‘When Does Human Life Begin?’
Almost anyone with a high school education can correctly answer the question “When does human life begin?” by responding “at conception” or at “fertilization” of a human egg by a sperm cell. While we may not understand, or only vaguely recall, the precise process by which an egg and sperm combine to create a new unique human being, this basic truth about human life falls into the category of things we can’t not know.
Yet today, many educated people who do know better assert that human life begins at some later stage of development.
They arbitrarily push forward the starting point to implantation or viability, or even birth and beyond, to accommodate their approval of abortifacient drugs and devices, in vitro fertilization (IVF) procedures, lethal embryo research (including embryonic stem-cell research), chemical and surgical abortion, and eugenic infanticide.
Because such confusion arises more from muddled values than a misunderstanding of basic science, one might think that the white paper “When Does Human Life Begin?: A Scientific Perspective” would have limited usefulness. To the contrary, the Westchester Institute for Ethics and the Human Person in Thornwood, N.Y., has done a great service to the public debate and to policymakers by publishing such a paper, authored by Maureen Condic, associate professor of neurobiology and anatomy at the University of Utah School of Medicine.
Based on her objective review of current scientific evidence in human embryology, Condic convincingly demonstrates that a new human organism (an embryo that is called a “zygote” in its one-celled form) comes into being at the moment when the sperm and egg fuse. This occurs mere seconds after the sperm has penetrated the thin layer of protein enveloping the egg.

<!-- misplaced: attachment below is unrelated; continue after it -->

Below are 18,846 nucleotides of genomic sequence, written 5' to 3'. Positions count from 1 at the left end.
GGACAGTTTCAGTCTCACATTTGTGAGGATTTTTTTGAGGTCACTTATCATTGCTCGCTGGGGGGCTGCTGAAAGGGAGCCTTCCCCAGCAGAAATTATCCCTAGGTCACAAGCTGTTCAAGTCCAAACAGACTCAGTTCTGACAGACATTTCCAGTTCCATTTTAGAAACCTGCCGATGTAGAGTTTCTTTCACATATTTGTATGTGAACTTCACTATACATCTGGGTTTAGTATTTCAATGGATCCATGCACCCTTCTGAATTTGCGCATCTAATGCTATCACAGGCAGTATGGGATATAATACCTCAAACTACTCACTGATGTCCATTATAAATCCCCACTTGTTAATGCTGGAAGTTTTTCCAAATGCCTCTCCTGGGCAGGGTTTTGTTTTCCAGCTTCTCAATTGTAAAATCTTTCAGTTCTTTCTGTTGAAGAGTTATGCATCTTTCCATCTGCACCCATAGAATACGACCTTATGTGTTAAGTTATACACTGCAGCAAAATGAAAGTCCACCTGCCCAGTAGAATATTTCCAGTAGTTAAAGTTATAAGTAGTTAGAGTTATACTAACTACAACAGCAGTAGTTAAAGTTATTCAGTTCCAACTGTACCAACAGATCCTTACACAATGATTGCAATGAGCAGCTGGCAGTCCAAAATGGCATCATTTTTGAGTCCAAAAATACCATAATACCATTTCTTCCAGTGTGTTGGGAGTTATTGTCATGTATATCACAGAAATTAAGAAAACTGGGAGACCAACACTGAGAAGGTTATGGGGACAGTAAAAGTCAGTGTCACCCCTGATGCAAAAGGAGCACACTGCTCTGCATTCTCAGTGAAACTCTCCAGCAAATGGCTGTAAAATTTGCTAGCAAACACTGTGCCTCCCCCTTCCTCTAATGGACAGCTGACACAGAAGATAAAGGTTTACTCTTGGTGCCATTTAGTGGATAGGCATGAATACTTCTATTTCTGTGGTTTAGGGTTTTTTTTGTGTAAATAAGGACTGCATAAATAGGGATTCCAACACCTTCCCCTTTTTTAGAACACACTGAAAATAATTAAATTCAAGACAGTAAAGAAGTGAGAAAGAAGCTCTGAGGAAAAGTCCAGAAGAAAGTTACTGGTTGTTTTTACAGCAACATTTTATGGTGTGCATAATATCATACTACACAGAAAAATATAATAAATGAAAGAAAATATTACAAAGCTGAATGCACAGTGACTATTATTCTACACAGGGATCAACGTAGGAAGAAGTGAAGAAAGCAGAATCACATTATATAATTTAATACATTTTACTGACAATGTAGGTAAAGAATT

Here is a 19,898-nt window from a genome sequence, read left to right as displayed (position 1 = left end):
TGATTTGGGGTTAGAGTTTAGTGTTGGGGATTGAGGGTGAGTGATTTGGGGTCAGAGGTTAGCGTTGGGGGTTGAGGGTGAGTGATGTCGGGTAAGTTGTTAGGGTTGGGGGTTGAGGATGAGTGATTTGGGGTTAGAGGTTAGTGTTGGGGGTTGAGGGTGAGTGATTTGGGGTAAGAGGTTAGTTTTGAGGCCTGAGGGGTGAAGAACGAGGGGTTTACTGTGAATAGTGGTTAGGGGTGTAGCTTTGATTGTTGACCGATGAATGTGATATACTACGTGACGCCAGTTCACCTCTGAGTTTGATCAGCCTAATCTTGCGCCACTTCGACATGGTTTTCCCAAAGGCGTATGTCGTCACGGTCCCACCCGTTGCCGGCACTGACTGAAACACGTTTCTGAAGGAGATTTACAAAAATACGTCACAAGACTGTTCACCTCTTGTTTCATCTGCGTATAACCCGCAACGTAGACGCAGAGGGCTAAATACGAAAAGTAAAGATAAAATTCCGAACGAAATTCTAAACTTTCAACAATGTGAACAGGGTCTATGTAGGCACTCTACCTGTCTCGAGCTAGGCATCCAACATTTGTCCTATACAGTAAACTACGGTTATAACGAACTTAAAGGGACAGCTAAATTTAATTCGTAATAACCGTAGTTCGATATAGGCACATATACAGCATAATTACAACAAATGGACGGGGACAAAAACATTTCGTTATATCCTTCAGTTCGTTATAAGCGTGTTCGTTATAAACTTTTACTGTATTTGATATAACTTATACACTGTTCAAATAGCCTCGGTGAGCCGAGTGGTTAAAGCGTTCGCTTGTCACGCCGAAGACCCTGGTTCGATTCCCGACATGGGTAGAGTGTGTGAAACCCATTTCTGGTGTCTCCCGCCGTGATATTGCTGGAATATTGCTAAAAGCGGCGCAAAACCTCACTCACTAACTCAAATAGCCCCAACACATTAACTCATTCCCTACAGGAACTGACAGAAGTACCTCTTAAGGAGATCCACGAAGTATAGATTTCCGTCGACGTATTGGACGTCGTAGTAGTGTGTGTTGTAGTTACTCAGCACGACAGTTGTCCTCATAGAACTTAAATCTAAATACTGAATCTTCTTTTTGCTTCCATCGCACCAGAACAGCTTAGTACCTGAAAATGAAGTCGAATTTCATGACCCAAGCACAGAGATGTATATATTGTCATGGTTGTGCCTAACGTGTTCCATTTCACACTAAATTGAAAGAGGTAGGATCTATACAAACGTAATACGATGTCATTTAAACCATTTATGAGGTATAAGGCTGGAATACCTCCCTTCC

Her evidence refutes the recent assertions of some scientists that a human life begins at the eight-cell stage when gene transcription begins, or four days post-fertilization when the inner cell mass forms distinct from placental cells, or at 5 to 6 days when the embryo implants in the uterine wall. Condic demonstrates that each of these events — like a baby’s first tooth or the onset of puberty — are simply milestones along life’s path and “not indicative of any fundamental change in the entity.”
And her proof also counters the claim of some scientists (reflected in many textbooks and even legal codes) that a human organism begins to exist only at “syngamy,” an event that occurs roughly 24 hours after the sperm enters the egg.
Recall that every cell has a nucleus where the cell’s DNA is located. A thin membrane separates the nucleus from the rest of the cell (cytoplasm). In a new human embryo, however, there are briefly two nuclei — one with dad’s DNA and one with mom’s. Before the first cell division takes place, the DNA from mom and dad (23 chromosomes each) have to match up and copy themselves.
To do that, the membranes surrounding their nuclei need to break down. That event is called syngamy.
Condic shows how the zygote is already behaving like an organism before syngamy because factors from the sperm and egg are “interact[ing] coordinately to orchestrate subsequent development.” The zygote already possesses DNA different from his or her mother and father and is “carry[ing] on the activities of life” with “organs that are separate … but mutually dependent.”
For example, within minutes after the sperm enters the cytoplasm of the egg, the new zygote sends out chemical signals that change the outer protein layer to prevent other sperm from entering the zygote.
Within 30 minutes of the sperm entering the egg, factors contributed by the sperm signal the nucleus of the egg to reduce its two sets of DNA to one. Within the first hour, proteins contributed by the sperm interact with chemicals in the zygote to create changes that will allow the zygote to begin dividing and growing. The nuclei are already being directed to line up across from each other for the first cell division.
Also, as Condic notes, the breakdown of the membranes separating the nuclei from the sperm and egg “is not a unique, ‘zygote-forming’ event, but rather it is part of every round of cell division that occurs through life.”